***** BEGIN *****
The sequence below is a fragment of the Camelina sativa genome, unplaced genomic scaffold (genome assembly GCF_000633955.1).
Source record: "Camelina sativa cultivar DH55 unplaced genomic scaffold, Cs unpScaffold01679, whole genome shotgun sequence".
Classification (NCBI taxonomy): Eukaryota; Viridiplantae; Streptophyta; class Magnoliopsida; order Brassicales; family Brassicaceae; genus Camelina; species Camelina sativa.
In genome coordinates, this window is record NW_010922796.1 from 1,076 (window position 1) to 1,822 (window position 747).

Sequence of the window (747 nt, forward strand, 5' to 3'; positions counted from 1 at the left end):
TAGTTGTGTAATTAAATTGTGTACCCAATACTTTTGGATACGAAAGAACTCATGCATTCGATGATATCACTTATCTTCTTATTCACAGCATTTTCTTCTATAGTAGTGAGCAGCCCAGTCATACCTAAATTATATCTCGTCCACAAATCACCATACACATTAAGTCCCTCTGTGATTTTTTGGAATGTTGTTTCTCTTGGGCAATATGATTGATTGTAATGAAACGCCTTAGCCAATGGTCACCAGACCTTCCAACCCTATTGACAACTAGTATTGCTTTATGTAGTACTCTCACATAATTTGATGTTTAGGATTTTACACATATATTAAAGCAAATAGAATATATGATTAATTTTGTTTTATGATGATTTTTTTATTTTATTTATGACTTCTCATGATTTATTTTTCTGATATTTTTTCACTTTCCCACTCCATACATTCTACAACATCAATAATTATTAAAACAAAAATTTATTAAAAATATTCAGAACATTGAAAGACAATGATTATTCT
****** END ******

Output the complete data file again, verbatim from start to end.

The sequence below is a fragment of the Camelina sativa genome, unplaced genomic scaffold (genome assembly GCF_000633955.1).
Source record: "Camelina sativa cultivar DH55 unplaced genomic scaffold, Cs unpScaffold01679, whole genome shotgun sequence".
Classification (NCBI taxonomy): Eukaryota; Viridiplantae; Streptophyta; class Magnoliopsida; order Brassicales; family Brassicaceae; genus Camelina; species Camelina sativa.
In genome coordinates, this window is record NW_010922796.1 from 1,076 (window position 1) to 1,822 (window position 747).

Sequence of the window (747 nt, forward strand, 5' to 3'; positions counted from 1 at the left end):
TAGTTGTGTAATTAAATTGTGTACCCAATACTTTTGGATACGAAAGAACTCATGCATTCGATGATATCACTTATCTTCTTATTCACAGCATTTTCTTCTATAGTAGTGAGCAGCCCAGTCATACCTAAATTATATCTCGTCCACAAATCACCATACACATTAAGTCCCTCTGTGATTTTTTGGAATGTTGTTTCTCTTGGGCAATATGATTGATTGTAATGAAACGCCTTAGCCAATGGTCACCAGACCTTCCAACCCTATTGACAACTAGTATTGCTTTATGTAGTACTCTCACATAATTTGATGTTTAGGATTTTACACATATATTAAAGCAAATAGAATATATGATTAATTTTGTTTTATGATGATTTTTTTATTTTATTTATGACTTCTCATGATTTATTTTTCTGATATTTTTTCACTTTCCCACTCCATACATTCTACAACATCAATAATTATTAAAACAAAAATTTATTAAAAATATTCAGAACATTGAAAGACAATGATTATTCT